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Contemporary Oncology/Współczesna Onkologia
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vol. 24
 
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Original paper

Adrenal metastases – long-term results of surgical treatment, single-centre experience

Radosław Samsel
1
,
Andrzej Cichocki
1
,
Katarzyna Roszkowska-Purska
2
,
Lucyna Papierska
3
,
Agnieszka Koalasińska-Ćwikła
4
,
Edyta Karpeta
5, 6
,
Tomasz Ostrowski
1
,
Karolina Nowak
3

1.
Department of Surgery, Clinic of Oncological Surgery and Neuroendocrine Tumors, Maria Sklodowska-Curie Institute – Oncology Center, Warsaw, Poland
2.
Department of Pathology, Maria Sklodowska-Curie Institute – Oncology Center, Warsaw, Poland
3.
Department of Endocrinology, Centre of Postgraduate Medical Education, Bielański Hospital, Warsaw, Poland
4.
Department of Oncology and Radiotherapy, Maria Sklodowska-Curie Institute – Oncology Center, Warsaw, Poland
5.
Department of General and Transplant Surgery, Infant Jesus Teaching Hospital, Warsaw, Poland
6.
Department of Surgical and Transplantation Nursing and Extracorporeal Therapies, Medical University of Warsaw, Warsaw, Poland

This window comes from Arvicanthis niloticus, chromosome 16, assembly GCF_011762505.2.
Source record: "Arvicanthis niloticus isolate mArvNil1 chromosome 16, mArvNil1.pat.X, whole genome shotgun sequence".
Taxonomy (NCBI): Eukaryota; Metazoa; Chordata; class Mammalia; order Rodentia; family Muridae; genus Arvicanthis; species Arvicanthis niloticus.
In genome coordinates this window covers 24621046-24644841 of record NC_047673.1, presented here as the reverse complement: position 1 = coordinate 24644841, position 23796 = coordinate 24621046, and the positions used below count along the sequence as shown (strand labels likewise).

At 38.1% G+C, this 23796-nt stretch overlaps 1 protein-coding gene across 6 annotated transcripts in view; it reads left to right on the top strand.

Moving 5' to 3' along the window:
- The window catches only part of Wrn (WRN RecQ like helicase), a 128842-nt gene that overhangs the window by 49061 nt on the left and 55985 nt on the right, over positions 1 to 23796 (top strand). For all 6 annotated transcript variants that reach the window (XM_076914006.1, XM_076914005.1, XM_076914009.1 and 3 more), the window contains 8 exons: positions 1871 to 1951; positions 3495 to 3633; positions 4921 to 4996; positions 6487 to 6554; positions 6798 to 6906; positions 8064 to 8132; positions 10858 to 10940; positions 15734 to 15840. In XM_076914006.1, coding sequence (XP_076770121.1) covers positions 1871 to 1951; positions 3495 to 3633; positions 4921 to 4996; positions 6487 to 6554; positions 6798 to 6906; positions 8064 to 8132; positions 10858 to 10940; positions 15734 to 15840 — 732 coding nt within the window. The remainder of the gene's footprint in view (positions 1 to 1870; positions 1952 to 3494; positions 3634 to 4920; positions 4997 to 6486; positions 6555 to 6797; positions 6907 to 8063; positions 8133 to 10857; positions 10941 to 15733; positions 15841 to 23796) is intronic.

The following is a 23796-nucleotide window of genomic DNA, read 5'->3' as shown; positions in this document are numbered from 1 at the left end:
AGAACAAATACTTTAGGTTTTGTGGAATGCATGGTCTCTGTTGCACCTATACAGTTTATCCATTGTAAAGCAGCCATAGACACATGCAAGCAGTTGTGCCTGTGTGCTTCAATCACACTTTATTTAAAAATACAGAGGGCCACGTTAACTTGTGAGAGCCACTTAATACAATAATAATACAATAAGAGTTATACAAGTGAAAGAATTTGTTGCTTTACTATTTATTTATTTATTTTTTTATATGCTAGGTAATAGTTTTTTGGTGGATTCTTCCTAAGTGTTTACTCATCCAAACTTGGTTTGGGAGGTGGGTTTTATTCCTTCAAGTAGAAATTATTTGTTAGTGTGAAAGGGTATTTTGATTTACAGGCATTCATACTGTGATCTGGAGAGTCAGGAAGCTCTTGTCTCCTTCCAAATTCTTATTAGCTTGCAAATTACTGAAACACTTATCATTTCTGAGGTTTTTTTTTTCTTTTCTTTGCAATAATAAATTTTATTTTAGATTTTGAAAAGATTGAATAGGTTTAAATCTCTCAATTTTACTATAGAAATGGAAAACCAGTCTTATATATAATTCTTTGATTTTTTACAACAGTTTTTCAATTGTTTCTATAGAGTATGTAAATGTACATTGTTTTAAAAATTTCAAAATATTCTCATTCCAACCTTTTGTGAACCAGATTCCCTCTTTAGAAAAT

Contemp Oncol (Pozn) 2020; 24 (1): 29-33
Online publish date: 2020/03/13
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Introduction

The most common types of adrenal tumours are benign cortical adenomas [1], although the adrenal gland is one of the most prevalent sites for metastases from various malignancies and metastases are the most frequent malignant tumours of the adrenal gland. The existence of adrenal metastases in patients with a history of cancer varies in different series from 10 to 27% [2, 3]. Usually, they are a part of disseminated disease while isolated adrenal metastases occur only in less than one percent of patients [4].

Surveillance protocols in treated cancer patients have increased the identification of incidental adrenal lesions, of which a high proportion are metastases. More reliable and sensitive methods of diagnostic imaging lead to earlier detection of adrenal metastases.

Selection of patients with adrenal metastases for curative treatment remains a big challenge.

Incidental adrenal masses are detected in approximately 4–5% of patients who undergo CT examinations. The occurrence of adrenal incidentalomas increases with age: from less than 0.5% of adrenal nodules revealed in patients in their 20s compared with up to 7% in patients older than 70 years [58].

The majority of these tumours are benign nonfunctional lesions. On the other hand, the frequency of adrenal metastases is high. Opposite to these data, the number of adrenalectomies performed to treat metastases is low, from less than one performed in a surgical centre per year [9] up to less than six a year [10, 11]. It is one of the reasons that makes it difficult to establish criteria to define which patients will benefit from adrenalectomy in terms of cure or extended survival. Published data are heterogeneous, differing in frequency of occurrence of tumours that metastasize to the adrenal glands.

Benefits of adrenalectomy for metastases are still unclear but several retrospective studies have identified highly selected groups of patients whose survival seems to be prolonged by surgery [9, 12, 13].